DCU Students’ Union will have a fight on their hands this year with the 2013 budget in December and SU President, Paul Doherty, believes that they will have to make sure “everything is kept above board for students and there aren’t any major changes”. Speaking exclusively to The College View, Doherty confirmed that a referendum on fees will be held later this semester, which will give the SU an idea of what DCU students want them to lobby for.
The Union of Students in Ireland (USI) is another issue the SU will have on their hands this year. DCU faces a referendum on re-affiliating with the USI later this year after a student petitioned for one during week one. Doherty tells us he had a feeling there would be a referendum on re-affiliating with the USI this year, whether it was called by petition or Class Representative Council (CRC). Going on what he’s heard about the petition, he reckons the USI referendum will be held in semester two.
Last year in his pre-election interview with The College View, Doherty said he would be against re-affiliating with the USI and said it would be better for DCU to be standing on it’s own two feet. Six months on, his view on the USI has changed and he will be very interested to see how a referendum plays out. Doherty doesn’t think the SU should take a stance if or when a USI referendum is held as he feels it should be left to the students to decide what they think is best.
A referendum on the USI was last held in DCU two years ago and during the campaign the SU refused to allow the USI on campus to campaign. Doherty would be very cautious letting the USI have “free reign” to campaign on campus and the issue would have to be decided by CRC and the executive first. He is of the mind that only the USI officer board would be allowed to campaign and take part in debates on campus if the CRC allowed them on at all, because of the size of the USI. Another point he makes is that DCU students are currently not USI students so it should be left up to them to make up their own mind.
This year the SU hope to engage more on a national level with politicians. Recently they were in Leinster House speaking with Labour TD, Aodhán Ó Ríordáin. With DCU outside the Union of Students in Ireland (USI), Doherty says it’s important for the SU to lobby on behalf of DCU students but admits it can be difficult. “I won’t say we’re the silent minority, we are our own voice, but it’s tough to going to try and push this year because we’ve a few under 18s in first year.”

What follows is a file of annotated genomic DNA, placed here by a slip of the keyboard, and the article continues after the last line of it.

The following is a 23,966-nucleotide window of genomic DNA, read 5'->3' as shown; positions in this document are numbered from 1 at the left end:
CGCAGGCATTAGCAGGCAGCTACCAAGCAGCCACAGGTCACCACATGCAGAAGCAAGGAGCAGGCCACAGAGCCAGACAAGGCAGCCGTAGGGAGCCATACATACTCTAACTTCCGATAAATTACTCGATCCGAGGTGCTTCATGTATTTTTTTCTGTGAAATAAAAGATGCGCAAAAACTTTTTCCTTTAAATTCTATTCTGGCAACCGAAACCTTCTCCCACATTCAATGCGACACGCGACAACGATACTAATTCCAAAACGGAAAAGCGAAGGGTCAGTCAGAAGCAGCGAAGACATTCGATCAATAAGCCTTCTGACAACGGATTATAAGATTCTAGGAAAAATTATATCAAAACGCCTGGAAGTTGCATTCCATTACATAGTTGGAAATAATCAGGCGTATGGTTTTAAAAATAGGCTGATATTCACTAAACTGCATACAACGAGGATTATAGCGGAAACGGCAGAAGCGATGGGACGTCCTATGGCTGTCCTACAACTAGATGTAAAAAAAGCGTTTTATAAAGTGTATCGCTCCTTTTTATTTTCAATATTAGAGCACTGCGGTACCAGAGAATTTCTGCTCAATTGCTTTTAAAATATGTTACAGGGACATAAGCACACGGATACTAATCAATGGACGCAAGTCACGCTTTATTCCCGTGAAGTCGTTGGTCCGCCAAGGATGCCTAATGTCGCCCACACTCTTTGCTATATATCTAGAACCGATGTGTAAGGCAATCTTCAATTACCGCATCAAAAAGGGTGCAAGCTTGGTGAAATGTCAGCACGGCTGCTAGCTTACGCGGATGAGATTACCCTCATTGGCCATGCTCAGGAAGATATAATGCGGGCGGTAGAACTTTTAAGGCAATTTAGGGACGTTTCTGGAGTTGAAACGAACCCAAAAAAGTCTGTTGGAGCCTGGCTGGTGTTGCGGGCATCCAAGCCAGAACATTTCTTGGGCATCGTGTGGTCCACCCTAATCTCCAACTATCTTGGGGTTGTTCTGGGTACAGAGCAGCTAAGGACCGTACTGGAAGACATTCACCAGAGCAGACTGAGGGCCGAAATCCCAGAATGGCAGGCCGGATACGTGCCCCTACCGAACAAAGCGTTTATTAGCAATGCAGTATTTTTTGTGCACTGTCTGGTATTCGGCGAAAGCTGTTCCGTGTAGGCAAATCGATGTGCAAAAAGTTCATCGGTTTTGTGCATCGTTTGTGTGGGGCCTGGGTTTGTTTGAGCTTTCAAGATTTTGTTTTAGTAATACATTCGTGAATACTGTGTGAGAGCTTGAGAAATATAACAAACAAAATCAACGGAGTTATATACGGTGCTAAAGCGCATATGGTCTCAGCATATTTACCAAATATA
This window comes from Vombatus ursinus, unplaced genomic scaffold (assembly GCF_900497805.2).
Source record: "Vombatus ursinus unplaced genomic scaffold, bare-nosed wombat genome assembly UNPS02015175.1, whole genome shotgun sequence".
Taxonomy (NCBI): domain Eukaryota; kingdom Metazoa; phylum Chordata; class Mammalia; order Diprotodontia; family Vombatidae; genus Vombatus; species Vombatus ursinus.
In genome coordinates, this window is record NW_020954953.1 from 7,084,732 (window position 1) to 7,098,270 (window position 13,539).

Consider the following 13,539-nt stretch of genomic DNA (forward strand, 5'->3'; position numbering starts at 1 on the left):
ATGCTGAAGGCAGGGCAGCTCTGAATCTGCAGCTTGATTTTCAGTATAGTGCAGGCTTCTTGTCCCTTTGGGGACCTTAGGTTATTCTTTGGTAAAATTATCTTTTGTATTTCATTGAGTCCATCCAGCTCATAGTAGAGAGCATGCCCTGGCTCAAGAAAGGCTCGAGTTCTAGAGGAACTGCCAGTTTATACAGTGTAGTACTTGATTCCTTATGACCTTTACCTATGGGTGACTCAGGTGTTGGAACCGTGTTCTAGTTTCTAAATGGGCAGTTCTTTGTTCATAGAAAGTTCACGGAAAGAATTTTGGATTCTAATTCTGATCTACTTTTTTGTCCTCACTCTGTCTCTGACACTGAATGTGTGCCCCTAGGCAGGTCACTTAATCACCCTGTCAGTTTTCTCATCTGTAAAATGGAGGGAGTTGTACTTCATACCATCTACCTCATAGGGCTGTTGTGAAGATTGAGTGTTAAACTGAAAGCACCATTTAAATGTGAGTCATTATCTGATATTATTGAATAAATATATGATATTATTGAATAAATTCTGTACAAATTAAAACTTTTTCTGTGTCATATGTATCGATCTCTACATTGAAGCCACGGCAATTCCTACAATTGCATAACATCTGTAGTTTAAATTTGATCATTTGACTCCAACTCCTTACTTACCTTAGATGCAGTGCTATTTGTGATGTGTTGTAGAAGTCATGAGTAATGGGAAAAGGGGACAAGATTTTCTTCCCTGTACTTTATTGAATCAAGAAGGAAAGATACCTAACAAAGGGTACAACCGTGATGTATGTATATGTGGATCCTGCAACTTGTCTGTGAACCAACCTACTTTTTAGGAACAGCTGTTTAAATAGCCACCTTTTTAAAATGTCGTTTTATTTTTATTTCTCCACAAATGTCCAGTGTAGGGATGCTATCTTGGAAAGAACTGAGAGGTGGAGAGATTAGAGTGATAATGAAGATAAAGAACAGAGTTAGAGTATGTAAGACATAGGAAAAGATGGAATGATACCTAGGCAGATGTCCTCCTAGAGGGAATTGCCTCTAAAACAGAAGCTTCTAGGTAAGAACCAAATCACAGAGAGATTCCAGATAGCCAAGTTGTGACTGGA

The SU reduced ticket prices for the Fresholympics from €15 to €5 if you arrived before 11.30pm, after receiving some complaints over the price.
Doherty admits the SU were unrealistic when setting the price for the event.
“I think it might have just been naive of us. We thought at the start of the year we could go €20 [tickets for the fresher’s ball the week before] and €15, the second Maxwell as well before the semester is gone because comedy is always going to do well so we’re going to keep that going.”
Doherty tells The College View that the SU are very conscious that many students commute and they plan to keep up the daytime events to accommodate them.
“We want to make sure we can get them in the early afternoon, if we can get them. That’s the big thing for us, engagement, so we’re going to get them while they’re around campus.”
Charity work is something the SU want to do more of this year and Doherty said they plan to work it into their campaign weeks for their chosen charities, Headstrong, Cycle for Life and Temple Street Children’s Hospital.
Toxic Tuesday, the popular night in the Nubar which offered cheap drinks, DJs and a late bar, attracted so much attention from students last year.
Eventually it became such a problem for the SU the only solution was to cancel it.
Doherty confirmed to The College View that it won’t be making a return this year; “Unfortunately it’s [Toxic Tuesday] not going to come back.
“At the end of the day we’re here to look after students as well. It was too much of a risk.”
Doherty and the SU still plan on having late night events but he says they will probably be based in town as DCU isn’t ideal as a nightclub venue. “It’s [the Hub] not ideal for a venue. At the end of the day it’s designed as a student centre but turning it into a nightclub at night causes serious difficulties.”
The Old Bar remained closed for most of last year after it was deemed a health and safety risk. Following work during the summer, the Old Bar was re-opened for the two Clubs and Socs days. Doherty says it is now “Lifeline safe” which he says means all the safety issues have been dealt with and all the problems are fixed.
The SU want the Old Bar to be used as a multi-functional space, mainly available for clubs and societies to use. Doherty says there is also the possibility that it can be open up as a study space for students.
The one thing Doherty hopes to achieve in his year as SU President is tackling the issue of mental health. “The one thing that’s close to myself, and I know the lads [Fellow SU sabbaticals Neil Collins and Aaron Clogher] are the same would be mental health in DCU.
“That’s one thing I really want to tackle, and really help students in DCU because it’s a growing thing out there and we just want to make sure that everyone’s able to talk about it.”
Image Credit: Lorraine Walker